Little Daughter is not so little anymore. She’s ten years old and wanted to know, “When is puberty going to happen to me?…Why does it have to happen?…Do I have to use tampons cos they look nasty…” And other such curious questions.
I answered her the bestest way I could. Because I’m all about openness and honesty and good communication with my children.
And then she asked the million dollar question. The one that has most of us scrambling through the litany of
crap fanciful stories/explanations we’ve ever heard. Like, storks that fly in your window with babies, cabbages that sprout chubby infants, fairies that sprinkle baby-making dust, and invisible baby delivery trucks that leave them on your doorstep or under a coconut tree. THAT question.
“So how do you make a baby anyway?”
This is not the first time that Little Daughter has asked me where babies come from. No. The first time she asked me how did a baby get into my big fat stomach – I told her “God put it there.” (And then when the baby came out and she wanted to know, ‘why is your stomach still fat?’ – I told her, the baby forgot to take all her luggage with her when she moved out.) And that answer was enough for her.
Not anymore. Now she wanted to know what did getting a monthly period have to do with babies? And the specifics of baby-making and baby-growing.
I was not fussed. Or bothered. I’ve done this twice already you know. Talked to Big Son and Big Daughter about sex and babies and condoms and everything in between. So yeah, I was cool with this conversation. I told Little Daughter about sperm and eggs. And (very vaguely), I told her how they get together and start growing a baby. And how it was a beautiful and blessed thing.
She still looked puzzled. “But if a man has sperm and a woman has eggs – how does the sperm get to the egg then?”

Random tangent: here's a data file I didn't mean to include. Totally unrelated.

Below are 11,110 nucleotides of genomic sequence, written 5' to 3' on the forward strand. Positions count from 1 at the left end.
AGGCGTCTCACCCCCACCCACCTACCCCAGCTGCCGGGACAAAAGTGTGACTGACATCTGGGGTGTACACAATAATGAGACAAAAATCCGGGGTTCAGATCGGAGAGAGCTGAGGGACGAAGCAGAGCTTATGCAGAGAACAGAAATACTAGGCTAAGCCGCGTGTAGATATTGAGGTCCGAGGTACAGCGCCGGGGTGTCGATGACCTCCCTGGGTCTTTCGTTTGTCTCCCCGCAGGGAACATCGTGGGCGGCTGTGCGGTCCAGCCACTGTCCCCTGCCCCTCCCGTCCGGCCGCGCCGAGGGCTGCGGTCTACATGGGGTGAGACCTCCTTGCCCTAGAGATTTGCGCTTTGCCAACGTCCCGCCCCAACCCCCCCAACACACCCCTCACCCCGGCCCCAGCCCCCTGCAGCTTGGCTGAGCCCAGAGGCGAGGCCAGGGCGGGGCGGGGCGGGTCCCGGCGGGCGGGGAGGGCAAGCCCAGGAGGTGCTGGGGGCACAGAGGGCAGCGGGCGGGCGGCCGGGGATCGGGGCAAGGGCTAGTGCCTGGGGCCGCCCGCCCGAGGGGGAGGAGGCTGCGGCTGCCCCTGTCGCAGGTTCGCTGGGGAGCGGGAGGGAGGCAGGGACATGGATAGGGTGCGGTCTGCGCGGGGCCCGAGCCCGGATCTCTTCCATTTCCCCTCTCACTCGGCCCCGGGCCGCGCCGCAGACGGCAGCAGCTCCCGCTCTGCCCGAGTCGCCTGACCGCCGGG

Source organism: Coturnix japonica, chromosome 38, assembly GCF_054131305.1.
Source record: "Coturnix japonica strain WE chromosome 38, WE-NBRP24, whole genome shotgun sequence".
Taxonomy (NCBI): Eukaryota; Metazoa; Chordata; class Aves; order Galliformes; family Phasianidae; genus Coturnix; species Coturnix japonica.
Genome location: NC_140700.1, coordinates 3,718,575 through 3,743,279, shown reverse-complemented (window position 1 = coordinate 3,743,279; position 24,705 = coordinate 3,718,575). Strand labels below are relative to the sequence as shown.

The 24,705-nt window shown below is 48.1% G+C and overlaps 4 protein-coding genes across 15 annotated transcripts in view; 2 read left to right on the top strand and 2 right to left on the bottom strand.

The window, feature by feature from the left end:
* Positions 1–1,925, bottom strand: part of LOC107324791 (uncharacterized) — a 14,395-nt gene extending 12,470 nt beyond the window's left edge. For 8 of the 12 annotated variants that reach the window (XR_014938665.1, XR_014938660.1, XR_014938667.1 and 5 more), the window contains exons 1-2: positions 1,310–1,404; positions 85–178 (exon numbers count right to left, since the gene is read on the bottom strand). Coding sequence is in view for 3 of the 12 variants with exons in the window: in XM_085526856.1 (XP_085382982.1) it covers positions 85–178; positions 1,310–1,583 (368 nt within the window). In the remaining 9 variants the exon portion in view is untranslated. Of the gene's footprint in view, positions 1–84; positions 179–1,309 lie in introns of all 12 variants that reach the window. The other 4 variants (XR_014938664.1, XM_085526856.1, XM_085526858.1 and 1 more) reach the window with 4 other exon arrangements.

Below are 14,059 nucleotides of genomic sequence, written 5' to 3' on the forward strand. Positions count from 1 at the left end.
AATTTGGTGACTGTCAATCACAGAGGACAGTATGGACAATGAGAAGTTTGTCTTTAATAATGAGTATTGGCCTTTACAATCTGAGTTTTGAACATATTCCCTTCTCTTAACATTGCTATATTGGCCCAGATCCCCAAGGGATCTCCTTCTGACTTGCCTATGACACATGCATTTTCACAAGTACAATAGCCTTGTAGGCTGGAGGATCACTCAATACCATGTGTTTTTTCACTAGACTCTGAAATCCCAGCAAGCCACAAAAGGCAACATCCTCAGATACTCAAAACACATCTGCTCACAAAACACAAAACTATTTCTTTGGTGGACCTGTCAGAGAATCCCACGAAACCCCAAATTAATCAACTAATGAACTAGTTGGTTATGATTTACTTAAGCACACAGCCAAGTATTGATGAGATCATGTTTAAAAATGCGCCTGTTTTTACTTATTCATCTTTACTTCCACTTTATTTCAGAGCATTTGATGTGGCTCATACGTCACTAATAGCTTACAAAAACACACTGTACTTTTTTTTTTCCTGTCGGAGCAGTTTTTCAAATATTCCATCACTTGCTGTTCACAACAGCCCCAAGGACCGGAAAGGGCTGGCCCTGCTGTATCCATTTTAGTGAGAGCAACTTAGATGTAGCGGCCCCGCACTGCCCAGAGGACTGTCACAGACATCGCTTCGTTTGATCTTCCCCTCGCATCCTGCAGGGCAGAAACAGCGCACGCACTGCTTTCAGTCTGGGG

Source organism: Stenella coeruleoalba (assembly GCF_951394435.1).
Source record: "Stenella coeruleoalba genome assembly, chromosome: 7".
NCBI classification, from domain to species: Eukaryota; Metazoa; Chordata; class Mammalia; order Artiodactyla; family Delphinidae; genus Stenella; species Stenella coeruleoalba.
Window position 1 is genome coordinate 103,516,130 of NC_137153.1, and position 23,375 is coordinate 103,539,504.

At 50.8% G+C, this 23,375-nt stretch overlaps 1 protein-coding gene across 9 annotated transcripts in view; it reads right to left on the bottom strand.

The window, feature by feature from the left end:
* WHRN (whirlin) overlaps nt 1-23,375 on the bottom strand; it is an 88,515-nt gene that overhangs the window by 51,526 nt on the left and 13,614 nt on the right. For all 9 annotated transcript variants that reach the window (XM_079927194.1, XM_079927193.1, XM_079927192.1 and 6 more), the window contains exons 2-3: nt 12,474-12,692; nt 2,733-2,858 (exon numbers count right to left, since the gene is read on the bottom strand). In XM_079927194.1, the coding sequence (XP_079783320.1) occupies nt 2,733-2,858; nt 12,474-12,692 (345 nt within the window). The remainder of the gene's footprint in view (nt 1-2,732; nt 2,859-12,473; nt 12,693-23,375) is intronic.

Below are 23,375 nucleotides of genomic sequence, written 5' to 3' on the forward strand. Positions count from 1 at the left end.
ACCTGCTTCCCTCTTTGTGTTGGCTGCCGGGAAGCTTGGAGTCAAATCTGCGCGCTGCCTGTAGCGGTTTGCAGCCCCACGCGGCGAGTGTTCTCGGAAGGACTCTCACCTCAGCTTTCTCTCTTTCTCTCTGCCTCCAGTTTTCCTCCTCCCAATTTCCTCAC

Little Daughter wanted specifics. So I gave them to her. A bit more detailed and specific than simply, “Sex is a beautiful, sacred thing. A gift from God.” Just like the parenting textbooks tell me, I used correct terminology. Words like ‘penis’, ‘vagina’, ‘uterus’ blah blah blah.
What happened next?
Little Daughter burst into tears. Exclaimed in utter horror. “That’s the most disgusting thing I’ve ever heard.”
I tried to fix it. Talked about joy and happiness and tenderness and closeness and love and all that blah blah blah – but she wasnt convinced. Sex is still disgusting. Horrifying. And it didnt seem to help when I told her, “Its not horrible. That’s how we helped to make you and you’re a wonderful child and we love you so much.”
Look of disgust. “Ewwwwwww, that’s even worse. You and Dad do that?” More tears.
I think my daughter has been traumatized for life. I really screwed up this sex-talk.
What have I learned from this?
1. Every child is different. What works for one won’t necessarily work for the other.
2. I should have just told Little Daughter that babies are made with sprinkles of fairy dust. Cabbages. And storks.